4 Ways to Avoid a BDC Fail

BDCs are not a new concept, but they are a hot topic of discussion again. Automotive shopping patterns-- including increased use of mobile and internet devices for purchases, and the Google "micro moments" of shopping and researching-- have all increased the amount of internet leads that come into our dealerships. 81% of shoppers are getting on their phones to research before they ever step foot into a dealership. 71% of shoppers are online while they are at your dealership making sure they are getting the best deal.  All of this activity is generating a huge increase in leads, and how you handle them will make or break your BDC profitability.(think google)

This information has driven many large autmotive manufacturers to encourage the use of a sales BDC or a BDC-style culture in their dealerships. Let’s face it--the sales guys are focused on the customer in front of them. Leads that come in may be put to the side if there are customers on the lot.

A Kayak study stated that if you do not respond to a customer within 5 minutes, the likelihood of a sale diminishes by 10%. (Kayak) How many sales are lost becuase there was no one to answer the lead?

Service BDCs are just as important. Sales may sell the first car, but Service will sell the 2nd, 3rd, and so on. That's why it is key to have a service BDC in place to set the service appointment for the customer, answer any questions, and set the expectations of the dealership.

Knowing all of this is one thing. Implementing it is another.

Here are 4 tried and proven ways to make sure that your BDC fails miserably, and then ways to avoid the pitfalls.

Hire anyone to fill the position.

Stuart-the guy who can’t sell a car and likes to play on his computer all day--make him the manager of your BDC. That will get him off the lot-- and he knows about computers, right?


The majority of sales are coming through your BDC. And the BDC is the first point of contact for customers when they call in or search online.  

Your BDC manager must be able to not only communicate with customers, but also communicate with the staff. He/She needs to be able to evaluate data, create goals, motivate the staff, and get stuff done.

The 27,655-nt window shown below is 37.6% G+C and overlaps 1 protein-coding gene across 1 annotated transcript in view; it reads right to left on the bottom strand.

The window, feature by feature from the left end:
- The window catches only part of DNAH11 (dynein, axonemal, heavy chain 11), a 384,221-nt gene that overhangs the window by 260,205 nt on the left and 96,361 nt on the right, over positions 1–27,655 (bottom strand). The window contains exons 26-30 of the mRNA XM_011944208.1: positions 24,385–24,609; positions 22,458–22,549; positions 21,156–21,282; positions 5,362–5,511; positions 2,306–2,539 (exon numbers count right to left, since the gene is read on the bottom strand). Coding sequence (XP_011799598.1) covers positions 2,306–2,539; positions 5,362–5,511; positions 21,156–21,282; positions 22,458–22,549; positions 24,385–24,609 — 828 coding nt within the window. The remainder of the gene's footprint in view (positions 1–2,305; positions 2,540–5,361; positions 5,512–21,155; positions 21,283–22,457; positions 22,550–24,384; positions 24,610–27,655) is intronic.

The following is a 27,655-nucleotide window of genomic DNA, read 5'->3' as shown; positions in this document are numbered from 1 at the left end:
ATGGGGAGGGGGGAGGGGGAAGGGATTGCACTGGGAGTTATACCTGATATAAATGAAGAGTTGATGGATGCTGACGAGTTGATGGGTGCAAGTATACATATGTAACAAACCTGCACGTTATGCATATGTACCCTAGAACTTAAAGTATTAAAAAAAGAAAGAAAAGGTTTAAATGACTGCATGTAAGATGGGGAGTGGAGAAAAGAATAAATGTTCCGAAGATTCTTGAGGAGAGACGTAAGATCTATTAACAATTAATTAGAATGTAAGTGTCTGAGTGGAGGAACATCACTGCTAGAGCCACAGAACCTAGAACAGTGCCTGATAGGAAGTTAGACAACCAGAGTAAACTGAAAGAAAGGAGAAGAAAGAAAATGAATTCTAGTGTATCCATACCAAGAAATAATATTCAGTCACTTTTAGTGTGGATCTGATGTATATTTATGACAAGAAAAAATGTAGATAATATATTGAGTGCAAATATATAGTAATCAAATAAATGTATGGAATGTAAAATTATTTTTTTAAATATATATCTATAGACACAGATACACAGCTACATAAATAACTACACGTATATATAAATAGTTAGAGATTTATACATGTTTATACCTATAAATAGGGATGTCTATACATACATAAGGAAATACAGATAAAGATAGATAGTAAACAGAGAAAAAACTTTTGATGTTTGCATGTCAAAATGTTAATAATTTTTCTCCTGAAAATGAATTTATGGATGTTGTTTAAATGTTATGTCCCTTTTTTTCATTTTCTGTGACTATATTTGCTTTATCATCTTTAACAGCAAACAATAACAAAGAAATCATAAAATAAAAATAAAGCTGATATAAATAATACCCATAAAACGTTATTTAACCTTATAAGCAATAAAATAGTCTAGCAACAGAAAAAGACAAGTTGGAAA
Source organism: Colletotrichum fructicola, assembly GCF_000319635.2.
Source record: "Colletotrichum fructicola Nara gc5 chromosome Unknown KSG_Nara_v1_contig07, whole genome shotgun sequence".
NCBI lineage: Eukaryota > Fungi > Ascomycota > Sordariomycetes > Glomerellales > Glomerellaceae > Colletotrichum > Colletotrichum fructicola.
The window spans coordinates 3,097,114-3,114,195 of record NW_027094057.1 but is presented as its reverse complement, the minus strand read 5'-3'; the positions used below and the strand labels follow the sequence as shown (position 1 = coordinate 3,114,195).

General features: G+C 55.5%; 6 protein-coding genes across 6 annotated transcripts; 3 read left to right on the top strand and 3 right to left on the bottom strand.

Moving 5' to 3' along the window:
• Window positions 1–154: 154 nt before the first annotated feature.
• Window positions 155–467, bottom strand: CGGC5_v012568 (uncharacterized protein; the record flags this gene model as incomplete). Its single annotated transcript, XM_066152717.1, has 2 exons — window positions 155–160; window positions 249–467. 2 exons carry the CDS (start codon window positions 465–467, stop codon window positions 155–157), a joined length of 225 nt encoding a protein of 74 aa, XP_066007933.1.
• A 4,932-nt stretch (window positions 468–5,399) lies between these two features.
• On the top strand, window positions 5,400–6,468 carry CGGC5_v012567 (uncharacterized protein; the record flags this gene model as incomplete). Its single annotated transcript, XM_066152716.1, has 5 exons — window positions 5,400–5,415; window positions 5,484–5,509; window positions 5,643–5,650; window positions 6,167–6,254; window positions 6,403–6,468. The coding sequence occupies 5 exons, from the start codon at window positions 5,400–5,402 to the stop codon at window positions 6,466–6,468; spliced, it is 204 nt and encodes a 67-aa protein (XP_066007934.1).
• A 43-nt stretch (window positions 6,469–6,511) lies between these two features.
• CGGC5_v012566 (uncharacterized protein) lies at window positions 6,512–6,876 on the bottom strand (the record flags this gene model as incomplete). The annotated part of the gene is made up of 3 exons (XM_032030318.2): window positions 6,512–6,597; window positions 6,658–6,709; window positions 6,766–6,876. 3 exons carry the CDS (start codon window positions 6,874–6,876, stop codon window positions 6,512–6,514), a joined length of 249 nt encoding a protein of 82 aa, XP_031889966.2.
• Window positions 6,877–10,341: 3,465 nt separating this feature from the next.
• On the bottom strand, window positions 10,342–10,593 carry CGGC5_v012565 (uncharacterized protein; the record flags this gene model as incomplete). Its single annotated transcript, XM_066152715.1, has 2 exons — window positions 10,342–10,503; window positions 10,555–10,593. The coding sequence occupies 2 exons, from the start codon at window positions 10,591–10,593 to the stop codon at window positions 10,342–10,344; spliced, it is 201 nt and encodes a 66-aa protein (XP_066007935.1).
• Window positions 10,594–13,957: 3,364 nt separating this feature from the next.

Don’t hire Stuart.

Build the plane as you fly it.

A BDC is not something you can figure out as you go along. You need to know your goals, expectations, a plan of action for the BDC staff--basically, you need to know where you want to end up before you begin.

Know your goals and expectations before making one call or answering one email. You can’t finish a journey if you don’t know where you want to go. Make sure your metrics are specific a measurable, and make sure that everyone working in the BDC knows, understands, and works towards them.

Training is not required.

The only thing a strong BDC needs is incentive to call, phones, and computers, right? Just get them on the phone dialing, and something good is bound to happen.


Training expectations and outcomes are critical--as well as training techniques and methods on speaking to customers.

One of the most tried and true approaches to a BDC is having an effective script. (I know it sounds Old School, but these are proven effective methods.) A script prepares your BDC and increase the comfort level on the phone, all while giving a unified message to the customer. You need to train your staff on the scripts, have them practice conversations, and then train again when needed. Practice does make perfect.

There are many other areas to train concerning a BDC as well: phone skills, how to send an effective, personal email, CRM training and tracking--and the list goes on.

People will not meet your expectations if you do not make them overtly known. If you train and educate well, your staff will know what is expected of them and strive to get there.

Change the pay plan frequently to keep staff on their toes.

Ummmm. no.

A BDC payplan is one of the trickiest to navigate. Do you pay on calls? Appointments set? Appointments kept? And what about bonuses?There are many factors to take into consideration--including sharing deals with the floor and who receives credit. However you set up your schedule, keep it consistent.

There are many resources for developing a payplan (such as this one), but once you choose, stay with it for a while. If you change it up constantly, you will only confuse the BDC and make it impossible for them to reach their goals.

Take Away:

BDCs are not going anywhere. They may evolve, but they are a necessity for answering increased leads, driving customers on-lot, and customer relations. If you are starting a BDC in the near future, make sure to avoid these mistakes and plan for success.

How have you been successful with your BDCs?


If you would like more information on how to create the most effective BDC, or for technology that can help do that, CLICK HERE.